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Shaping the future: McLaren’s bold vision for its styling direction

Words: Nathan Chadwick | Photography: McLaren

McLaren has announced the five pillars that will form the aesthetic basis for its next generation of supercars, hypercars and, perhaps most intriguingly, ‘beyond’.

New chief design officer Tobias Sühlmann (pictured below, along with an F1 and a 750S) has chosen five key words to underpin the design theme of all McLarens: Epic, Athletic, Functional, Focused and Intelligent. Future models will also pay due reference to the legendary road and race cars of its 60-year history, the firm says, with a “new, multi-faceted design ethos that paves the way to a new design language appropriate for McLaren vehicles in new segments and with future powertrain technologies”.

Chief design officer Tobias Sühlmann has chosen five key words to underpin the design theme of all McLarens: Epic, Athletic, Functional, Focused and Intelligent

Chief design officer Tobias Sühlmann has chosen five key words to underpin the design theme of all McLarens: Epic, Athletic, Functional, Focused and Intelligent

“Racing is in our DNA, and beauty flows from this relentless pursuit of performance. We are deeply inspired by six decades of McLaren history, but we are not rooted in our past,” Tobias says. “Our design DNA will build McLaren into a brand that delivers 60 years of motor sport heritage in incredible lightweight supercars and beyond. A new era, with new vehicles, more product differentiation, and with Performance by Design at the heart of it.”

McLaren has broken the five segments down into a manifesto for each pillar. ‘Epic’ “concerns the sensory excitement derived from the overall vehicle concept and its appearance”, striving to trigger an emotional response inspired by F1, Can-Am (pictured below) and GT racers. McLaren cites the F1 road car’s central seating position, the sliding canopy of the Solus GT and the quad-exit exhaust system of the 765LT as prime historical inspirations.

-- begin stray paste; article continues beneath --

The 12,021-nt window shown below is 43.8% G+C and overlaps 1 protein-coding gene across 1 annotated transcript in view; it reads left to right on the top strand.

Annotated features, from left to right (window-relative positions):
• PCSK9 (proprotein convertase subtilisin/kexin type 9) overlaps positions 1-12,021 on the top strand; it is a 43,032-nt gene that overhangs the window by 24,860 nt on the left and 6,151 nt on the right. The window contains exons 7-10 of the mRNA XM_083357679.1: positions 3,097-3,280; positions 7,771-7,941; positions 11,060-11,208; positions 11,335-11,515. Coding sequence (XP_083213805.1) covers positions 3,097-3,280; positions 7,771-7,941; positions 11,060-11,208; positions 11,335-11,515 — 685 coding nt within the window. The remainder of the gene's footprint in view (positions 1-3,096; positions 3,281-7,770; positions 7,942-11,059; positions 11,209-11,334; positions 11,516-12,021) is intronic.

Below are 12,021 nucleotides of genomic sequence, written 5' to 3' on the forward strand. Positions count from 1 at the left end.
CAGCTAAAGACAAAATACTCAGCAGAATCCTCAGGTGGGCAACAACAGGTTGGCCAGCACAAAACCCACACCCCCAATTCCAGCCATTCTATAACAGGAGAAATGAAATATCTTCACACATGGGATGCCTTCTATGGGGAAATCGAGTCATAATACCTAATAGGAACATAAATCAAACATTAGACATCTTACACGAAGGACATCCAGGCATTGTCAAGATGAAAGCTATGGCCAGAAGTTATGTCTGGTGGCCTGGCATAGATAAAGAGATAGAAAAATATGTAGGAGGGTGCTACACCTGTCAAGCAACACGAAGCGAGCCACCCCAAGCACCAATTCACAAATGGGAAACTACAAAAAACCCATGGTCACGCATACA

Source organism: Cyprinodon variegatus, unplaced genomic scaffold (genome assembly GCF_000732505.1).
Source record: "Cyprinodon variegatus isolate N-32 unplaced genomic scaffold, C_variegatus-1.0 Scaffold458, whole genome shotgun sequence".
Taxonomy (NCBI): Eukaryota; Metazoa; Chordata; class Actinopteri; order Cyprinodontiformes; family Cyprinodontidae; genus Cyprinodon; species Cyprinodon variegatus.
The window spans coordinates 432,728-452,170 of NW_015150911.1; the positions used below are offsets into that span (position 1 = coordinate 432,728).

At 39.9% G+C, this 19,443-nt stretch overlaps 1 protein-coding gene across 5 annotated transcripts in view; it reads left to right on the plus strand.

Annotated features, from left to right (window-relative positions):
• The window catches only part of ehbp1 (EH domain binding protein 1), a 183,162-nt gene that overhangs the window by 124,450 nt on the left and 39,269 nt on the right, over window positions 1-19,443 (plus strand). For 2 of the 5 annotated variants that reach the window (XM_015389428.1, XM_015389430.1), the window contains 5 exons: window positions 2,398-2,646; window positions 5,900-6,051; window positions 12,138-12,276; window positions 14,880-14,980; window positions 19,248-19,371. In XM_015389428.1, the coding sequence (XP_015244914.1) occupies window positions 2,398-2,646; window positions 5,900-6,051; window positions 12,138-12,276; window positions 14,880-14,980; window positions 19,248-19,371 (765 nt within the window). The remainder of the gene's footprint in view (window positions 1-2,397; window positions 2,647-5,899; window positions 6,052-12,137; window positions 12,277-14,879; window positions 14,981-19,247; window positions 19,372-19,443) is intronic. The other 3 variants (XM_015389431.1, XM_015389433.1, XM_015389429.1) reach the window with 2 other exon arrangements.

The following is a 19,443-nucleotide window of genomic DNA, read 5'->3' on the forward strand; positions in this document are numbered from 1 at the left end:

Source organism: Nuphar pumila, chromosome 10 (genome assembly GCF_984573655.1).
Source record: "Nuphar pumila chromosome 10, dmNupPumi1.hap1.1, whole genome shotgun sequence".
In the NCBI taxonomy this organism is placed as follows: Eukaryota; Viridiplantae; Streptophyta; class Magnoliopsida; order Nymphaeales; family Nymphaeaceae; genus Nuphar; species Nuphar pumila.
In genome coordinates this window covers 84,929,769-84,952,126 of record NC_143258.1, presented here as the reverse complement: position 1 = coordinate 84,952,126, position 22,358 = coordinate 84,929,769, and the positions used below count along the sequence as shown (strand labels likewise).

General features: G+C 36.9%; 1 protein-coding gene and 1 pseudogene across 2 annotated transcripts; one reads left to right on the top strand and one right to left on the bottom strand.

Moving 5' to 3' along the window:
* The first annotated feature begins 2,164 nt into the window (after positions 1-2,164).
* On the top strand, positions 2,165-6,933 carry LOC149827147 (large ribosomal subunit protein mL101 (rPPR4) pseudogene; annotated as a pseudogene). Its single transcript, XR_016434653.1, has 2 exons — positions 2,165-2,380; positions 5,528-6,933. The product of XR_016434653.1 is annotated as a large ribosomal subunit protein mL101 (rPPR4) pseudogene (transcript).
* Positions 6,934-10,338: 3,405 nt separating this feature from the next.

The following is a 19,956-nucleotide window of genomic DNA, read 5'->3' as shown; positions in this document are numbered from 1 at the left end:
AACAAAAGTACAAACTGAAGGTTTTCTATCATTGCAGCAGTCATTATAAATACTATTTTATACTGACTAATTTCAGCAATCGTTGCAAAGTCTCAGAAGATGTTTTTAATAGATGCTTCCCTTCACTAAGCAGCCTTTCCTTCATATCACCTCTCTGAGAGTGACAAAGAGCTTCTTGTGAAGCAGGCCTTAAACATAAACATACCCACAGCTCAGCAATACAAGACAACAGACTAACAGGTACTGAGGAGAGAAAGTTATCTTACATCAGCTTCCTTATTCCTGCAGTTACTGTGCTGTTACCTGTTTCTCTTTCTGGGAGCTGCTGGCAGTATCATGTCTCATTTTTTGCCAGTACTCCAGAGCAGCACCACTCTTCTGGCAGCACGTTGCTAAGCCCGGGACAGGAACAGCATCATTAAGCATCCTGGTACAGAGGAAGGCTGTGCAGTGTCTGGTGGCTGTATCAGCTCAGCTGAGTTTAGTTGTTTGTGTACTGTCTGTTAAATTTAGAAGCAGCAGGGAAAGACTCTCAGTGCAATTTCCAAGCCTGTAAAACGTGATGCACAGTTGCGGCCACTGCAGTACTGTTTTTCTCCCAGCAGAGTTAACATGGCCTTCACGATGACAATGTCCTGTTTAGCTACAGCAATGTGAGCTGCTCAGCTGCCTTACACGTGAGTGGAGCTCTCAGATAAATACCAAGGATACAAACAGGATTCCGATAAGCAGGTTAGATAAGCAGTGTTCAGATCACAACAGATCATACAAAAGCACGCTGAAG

‘Athletic’ is defined by “channelling the extraordinary level of performance and agility in each McLaren”, and will be demonstrated with efficient powertrain and chassis packaging, bodywork free of unnecessary mass, and tight, muscular and aerodynamically efficient bodywork. ‘Functional’, meanwhile, “feeds directly into the principles of athleticism and ultra-lightweight performance – everything on the car must be there for a reason”, with exposed technical elements where this is the best approach. McLaren cites historical examples such as the advanced aerodynamics of the P1 (below) and Senna, plus the double-skinned doors of the McLaren 750S.

‘Focused’ is described as a feel “integral to the design as the epic appearance and super-lightweight, aerodynamic engineering that delivers performance”, exemplified by performance-driven ergonomics, a blend of analogue and digital information and haptic delights – “everything the driver touches, sees and feels aids in the delivery of maximising the driving experience and vehicle performance”. ‘Intelligent’ is defined as each car being “engineered, designed and finished with innovative, lightweight materials”, with an emphasis on making the materials not only stronger and more durable, but sustainable, too.

McLaren has also revealed key ‘design signatures’, taking inspiration from its racing car past; for instance the side air intakes of the MP4/4 F1 car, echoes of which can be seen on the McLaren F1, F1 LM and F1 GTR with air intakes on the front bumper, and the integrated ‘eye socket’ headlamp/intakes on the 750S. Future McLarens will also use the ‘Performance Line’, with the side profile inspired by Can-Am racers, the McLaren F1 and the P1. The overall theme will be forward-leaning proportions, and short front and rear overhangs.

The rear view will be “defined by an open back end”, which not only takes inspiration from the F1’s aesthetics, but will aid taking hot air out of each vehicle. “Straight-line graphics and horizontal orientation of design elements create a greater sense of width and a lower vehicle height, for squat, racing car-like proportions,” McLaren explains, also going on to state that a “wrap-around” cockpit will be a common theme. “But the interior space won’t feel claustrophobic or compromised. It will feel spacious and comfortable through intelligent design, such as the integration of concave surfaces, and a horizon-like view forward.”

There are no more details on what lies beyond supercars and hypercars at this stage, but more details can be found here.

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